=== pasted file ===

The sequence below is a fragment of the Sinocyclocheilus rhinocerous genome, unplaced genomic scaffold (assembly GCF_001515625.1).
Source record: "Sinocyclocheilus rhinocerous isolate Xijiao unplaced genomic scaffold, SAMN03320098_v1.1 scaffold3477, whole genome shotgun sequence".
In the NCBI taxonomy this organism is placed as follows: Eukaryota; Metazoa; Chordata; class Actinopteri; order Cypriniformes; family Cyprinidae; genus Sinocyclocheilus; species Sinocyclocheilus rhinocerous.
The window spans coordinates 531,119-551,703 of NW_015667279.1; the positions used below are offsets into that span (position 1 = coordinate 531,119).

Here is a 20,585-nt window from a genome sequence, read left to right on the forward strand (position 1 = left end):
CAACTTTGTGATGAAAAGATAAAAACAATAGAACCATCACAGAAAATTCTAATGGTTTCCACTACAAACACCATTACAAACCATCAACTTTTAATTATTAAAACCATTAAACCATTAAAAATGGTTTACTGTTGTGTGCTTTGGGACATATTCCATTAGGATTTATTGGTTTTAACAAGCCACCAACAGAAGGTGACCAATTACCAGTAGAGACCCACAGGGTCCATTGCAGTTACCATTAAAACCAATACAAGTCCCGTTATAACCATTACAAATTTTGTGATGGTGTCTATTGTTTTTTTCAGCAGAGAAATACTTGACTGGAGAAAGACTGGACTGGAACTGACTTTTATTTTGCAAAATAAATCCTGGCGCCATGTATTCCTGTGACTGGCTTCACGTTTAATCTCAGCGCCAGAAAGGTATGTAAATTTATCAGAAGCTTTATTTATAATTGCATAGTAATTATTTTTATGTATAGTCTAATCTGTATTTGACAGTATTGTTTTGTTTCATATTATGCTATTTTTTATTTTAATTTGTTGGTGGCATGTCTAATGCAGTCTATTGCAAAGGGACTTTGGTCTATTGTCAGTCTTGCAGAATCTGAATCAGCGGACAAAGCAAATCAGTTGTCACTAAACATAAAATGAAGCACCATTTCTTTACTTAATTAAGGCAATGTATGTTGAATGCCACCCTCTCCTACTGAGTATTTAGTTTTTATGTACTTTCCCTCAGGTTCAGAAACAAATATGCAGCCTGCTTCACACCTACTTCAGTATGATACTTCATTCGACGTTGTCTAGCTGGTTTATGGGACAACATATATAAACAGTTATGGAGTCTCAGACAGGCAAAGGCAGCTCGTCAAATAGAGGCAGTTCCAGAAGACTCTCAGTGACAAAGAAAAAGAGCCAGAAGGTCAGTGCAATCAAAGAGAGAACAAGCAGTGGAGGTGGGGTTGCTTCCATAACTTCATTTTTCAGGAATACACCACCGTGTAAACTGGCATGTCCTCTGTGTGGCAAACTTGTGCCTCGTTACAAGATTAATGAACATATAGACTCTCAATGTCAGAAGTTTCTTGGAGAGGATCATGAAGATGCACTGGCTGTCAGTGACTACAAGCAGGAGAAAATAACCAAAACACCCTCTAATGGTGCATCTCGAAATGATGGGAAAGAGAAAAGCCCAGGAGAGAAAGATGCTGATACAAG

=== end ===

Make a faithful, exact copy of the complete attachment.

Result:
The sequence below is a fragment of the Sinocyclocheilus rhinocerous genome, unplaced genomic scaffold (assembly GCF_001515625.1).
Source record: "Sinocyclocheilus rhinocerous isolate Xijiao unplaced genomic scaffold, SAMN03320098_v1.1 scaffold3477, whole genome shotgun sequence".
In the NCBI taxonomy this organism is placed as follows: Eukaryota; Metazoa; Chordata; class Actinopteri; order Cypriniformes; family Cyprinidae; genus Sinocyclocheilus; species Sinocyclocheilus rhinocerous.
The window spans coordinates 531,119-551,703 of NW_015667279.1; the positions used below are offsets into that span (position 1 = coordinate 531,119).

Here is a 20,585-nt window from a genome sequence, read left to right on the forward strand (position 1 = left end):
CAACTTTGTGATGAAAAGATAAAAACAATAGAACCATCACAGAAAATTCTAATGGTTTCCACTACAAACACCATTACAAACCATCAACTTTTAATTATTAAAACCATTAAACCATTAAAAATGGTTTACTGTTGTGTGCTTTGGGACATATTCCATTAGGATTTATTGGTTTTAACAAGCCACCAACAGAAGGTGACCAATTACCAGTAGAGACCCACAGGGTCCATTGCAGTTACCATTAAAACCAATACAAGTCCCGTTATAACCATTACAAATTTTGTGATGGTGTCTATTGTTTTTTTCAGCAGAGAAATACTTGACTGGAGAAAGACTGGACTGGAACTGACTTTTATTTTGCAAAATAAATCCTGGCGCCATGTATTCCTGTGACTGGCTTCACGTTTAATCTCAGCGCCAGAAAGGTATGTAAATTTATCAGAAGCTTTATTTATAATTGCATAGTAATTATTTTTATGTATAGTCTAATCTGTATTTGACAGTATTGTTTTGTTTCATATTATGCTATTTTTTATTTTAATTTGTTGGTGGCATGTCTAATGCAGTCTATTGCAAAGGGACTTTGGTCTATTGTCAGTCTTGCAGAATCTGAATCAGCGGACAAAGCAAATCAGTTGTCACTAAACATAAAATGAAGCACCATTTCTTTACTTAATTAAGGCAATGTATGTTGAATGCCACCCTCTCCTACTGAGTATTTAGTTTTTATGTACTTTCCCTCAGGTTCAGAAACAAATATGCAGCCTGCTTCACACCTACTTCAGTATGATACTTCATTCGACGTTGTCTAGCTGGTTTATGGGACAACATATATAAACAGTTATGGAGTCTCAGACAGGCAAAGGCAGCTCGTCAAATAGAGGCAGTTCCAGAAGACTCTCAGTGACAAAGAAAAAGAGCCAGAAGGTCAGTGCAATCAAAGAGAGAACAAGCAGTGGAGGTGGGGTTGCTTCCATAACTTCATTTTTCAGGAATACACCACCGTGTAAACTGGCATGTCCTCTGTGTGGCAAACTTGTGCCTCGTTACAAGATTAATGAACATATAGACTCTCAATGTCAGAAGTTTCTTGGAGAGGATCATGAAGATGCACTGGCTGTCAGTGACTACAAGCAGGAGAAAATAACCAAAACACCCTCTAATGGTGCATCTCGAAATGATGGGAAAGAGAAAAGCCCAGGAGAGAAAGATGCTGATACAAG